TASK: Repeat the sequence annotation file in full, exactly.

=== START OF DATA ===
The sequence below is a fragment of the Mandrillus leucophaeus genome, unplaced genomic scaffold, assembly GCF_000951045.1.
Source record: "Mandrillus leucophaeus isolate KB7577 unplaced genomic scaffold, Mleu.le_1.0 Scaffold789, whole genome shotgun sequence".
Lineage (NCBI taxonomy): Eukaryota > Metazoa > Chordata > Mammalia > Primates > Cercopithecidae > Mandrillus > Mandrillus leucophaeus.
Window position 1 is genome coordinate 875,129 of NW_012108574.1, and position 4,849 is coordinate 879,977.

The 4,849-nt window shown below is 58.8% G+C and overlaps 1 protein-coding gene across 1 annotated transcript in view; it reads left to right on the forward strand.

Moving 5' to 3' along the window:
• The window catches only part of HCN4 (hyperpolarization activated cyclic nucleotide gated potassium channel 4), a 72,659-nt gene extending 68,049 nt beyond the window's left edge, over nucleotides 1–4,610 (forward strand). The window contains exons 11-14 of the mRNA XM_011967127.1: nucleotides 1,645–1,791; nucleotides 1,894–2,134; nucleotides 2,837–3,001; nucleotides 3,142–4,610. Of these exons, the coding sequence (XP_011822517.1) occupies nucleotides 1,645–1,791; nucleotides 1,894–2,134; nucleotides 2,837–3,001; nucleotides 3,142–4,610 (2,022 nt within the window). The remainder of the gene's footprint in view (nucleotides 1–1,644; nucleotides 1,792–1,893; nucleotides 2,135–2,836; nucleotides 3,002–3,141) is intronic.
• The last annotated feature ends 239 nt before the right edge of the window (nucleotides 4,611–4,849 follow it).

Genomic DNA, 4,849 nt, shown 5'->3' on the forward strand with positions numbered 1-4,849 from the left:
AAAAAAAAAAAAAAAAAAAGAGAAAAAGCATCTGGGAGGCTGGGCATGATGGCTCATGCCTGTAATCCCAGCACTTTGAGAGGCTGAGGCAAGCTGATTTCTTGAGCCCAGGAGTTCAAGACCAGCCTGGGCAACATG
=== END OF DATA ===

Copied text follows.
The sequence below is a fragment of the Mandrillus leucophaeus genome, unplaced genomic scaffold, assembly GCF_000951045.1.
Source record: "Mandrillus leucophaeus isolate KB7577 unplaced genomic scaffold, Mleu.le_1.0 Scaffold789, whole genome shotgun sequence".
Lineage (NCBI taxonomy): Eukaryota > Metazoa > Chordata > Mammalia > Primates > Cercopithecidae > Mandrillus > Mandrillus leucophaeus.
Window position 1 is genome coordinate 875,129 of NW_012108574.1, and position 4,849 is coordinate 879,977.

The 4,849-nt window shown below is 58.8% G+C and overlaps 1 protein-coding gene across 1 annotated transcript in view; it reads left to right on the forward strand.

Moving 5' to 3' along the window:
• The window catches only part of HCN4 (hyperpolarization activated cyclic nucleotide gated potassium channel 4), a 72,659-nt gene extending 68,049 nt beyond the window's left edge, over nucleotides 1–4,610 (forward strand). The window contains exons 11-14 of the mRNA XM_011967127.1: nucleotides 1,645–1,791; nucleotides 1,894–2,134; nucleotides 2,837–3,001; nucleotides 3,142–4,610. Of these exons, the coding sequence (XP_011822517.1) occupies nucleotides 1,645–1,791; nucleotides 1,894–2,134; nucleotides 2,837–3,001; nucleotides 3,142–4,610 (2,022 nt within the window). The remainder of the gene's footprint in view (nucleotides 1–1,644; nucleotides 1,792–1,893; nucleotides 2,135–2,836; nucleotides 3,002–3,141) is intronic.
• The last annotated feature ends 239 nt before the right edge of the window (nucleotides 4,611–4,849 follow it).

Genomic DNA, 4,849 nt, shown 5'->3' on the forward strand with positions numbered 1-4,849 from the left:
AAAAAAAAAAAAAAAAAAAGAGAAAAAGCATCTGGGAGGCTGGGCATGATGGCTCATGCCTGTAATCCCAGCACTTTGAGAGGCTGAGGCAAGCTGATTTCTTGAGCCCAGGAGTTCAAGACCAGCCTGGGCAACATG